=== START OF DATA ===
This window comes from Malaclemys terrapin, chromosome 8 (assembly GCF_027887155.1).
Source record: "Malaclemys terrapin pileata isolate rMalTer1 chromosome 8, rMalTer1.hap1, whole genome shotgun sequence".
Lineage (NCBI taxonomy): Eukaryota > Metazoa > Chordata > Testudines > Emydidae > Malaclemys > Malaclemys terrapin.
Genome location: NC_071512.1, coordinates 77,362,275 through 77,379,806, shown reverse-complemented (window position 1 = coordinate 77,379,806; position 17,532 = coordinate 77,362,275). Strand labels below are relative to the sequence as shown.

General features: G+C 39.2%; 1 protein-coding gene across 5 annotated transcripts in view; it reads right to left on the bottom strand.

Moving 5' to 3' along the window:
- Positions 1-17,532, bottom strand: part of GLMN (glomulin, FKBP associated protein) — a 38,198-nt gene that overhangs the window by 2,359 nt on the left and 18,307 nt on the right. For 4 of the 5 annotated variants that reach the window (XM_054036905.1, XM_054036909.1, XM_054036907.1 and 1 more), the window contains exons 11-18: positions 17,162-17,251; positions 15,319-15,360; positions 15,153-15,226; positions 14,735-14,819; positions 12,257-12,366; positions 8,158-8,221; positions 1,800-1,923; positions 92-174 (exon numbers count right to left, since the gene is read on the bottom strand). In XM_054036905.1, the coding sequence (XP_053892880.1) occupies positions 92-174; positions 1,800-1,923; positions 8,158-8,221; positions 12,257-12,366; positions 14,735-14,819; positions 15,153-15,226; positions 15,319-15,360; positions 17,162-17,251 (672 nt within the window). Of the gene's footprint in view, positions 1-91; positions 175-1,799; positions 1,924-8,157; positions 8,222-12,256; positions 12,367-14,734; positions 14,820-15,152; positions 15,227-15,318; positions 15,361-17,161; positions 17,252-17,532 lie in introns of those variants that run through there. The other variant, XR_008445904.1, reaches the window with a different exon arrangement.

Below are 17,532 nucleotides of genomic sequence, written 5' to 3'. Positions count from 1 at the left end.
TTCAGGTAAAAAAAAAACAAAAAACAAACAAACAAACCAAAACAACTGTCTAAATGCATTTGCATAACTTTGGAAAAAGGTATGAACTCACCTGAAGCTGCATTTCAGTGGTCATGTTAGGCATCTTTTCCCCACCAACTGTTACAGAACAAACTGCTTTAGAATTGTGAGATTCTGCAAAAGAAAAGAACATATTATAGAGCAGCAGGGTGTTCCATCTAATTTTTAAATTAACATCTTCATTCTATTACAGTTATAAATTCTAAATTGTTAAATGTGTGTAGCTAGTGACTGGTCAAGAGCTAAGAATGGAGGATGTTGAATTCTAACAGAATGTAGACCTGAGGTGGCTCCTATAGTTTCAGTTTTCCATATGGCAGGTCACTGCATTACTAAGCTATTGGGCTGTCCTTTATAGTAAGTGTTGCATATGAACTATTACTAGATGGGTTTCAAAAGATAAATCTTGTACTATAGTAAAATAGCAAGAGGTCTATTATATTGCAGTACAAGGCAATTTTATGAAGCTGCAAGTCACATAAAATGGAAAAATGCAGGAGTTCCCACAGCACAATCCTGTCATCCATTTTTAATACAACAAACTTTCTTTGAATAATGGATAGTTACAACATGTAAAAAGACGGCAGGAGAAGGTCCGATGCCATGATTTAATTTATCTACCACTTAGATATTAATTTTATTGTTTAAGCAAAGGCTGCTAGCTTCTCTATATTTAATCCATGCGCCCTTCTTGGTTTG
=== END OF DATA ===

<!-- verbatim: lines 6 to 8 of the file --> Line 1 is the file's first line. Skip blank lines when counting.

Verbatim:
Moving 5' to 3' along the window:
- Positions 1-17,532, bottom strand: part of GLMN (glomulin, FKBP associated protein) — a 38,198-nt gene that overhangs the window by 2,359 nt on the left and 18,307 nt on the right. For 4 of the 5 annotated variants that reach the window (XM_054036905.1, XM_054036909.1, XM_054036907.1 and 1 more), the window contains exons 11-18: positions 17,162-17,251; positions 15,319-15,360; positions 15,153-15,226; positions 14,735-14,819; positions 12,257-12,366; positions 8,158-8,221; positions 1,800-1,923; positions 92-174 (exon numbers count right to left, since the gene is read on the bottom strand). In XM_054036905.1, the coding sequence (XP_053892880.1) occupies positions 92-174; positions 1,800-1,923; positions 8,158-8,221; positions 12,257-12,366; positions 14,735-14,819; positions 15,153-15,226; positions 15,319-15,360; positions 17,162-17,251 (672 nt within the window). Of the gene's footprint in view, positions 1-91; positions 175-1,799; positions 1,924-8,157; positions 8,222-12,256; positions 12,367-14,734; positions 14,820-15,152; positions 15,227-15,318; positions 15,361-17,161; positions 17,252-17,532 lie in introns of those variants that run through there. The other variant, XR_008445904.1, reaches the window with a different exon arrangement.

Below are 17,532 nucleotides of genomic sequence, written 5' to 3'. Positions count from 1 at the left end.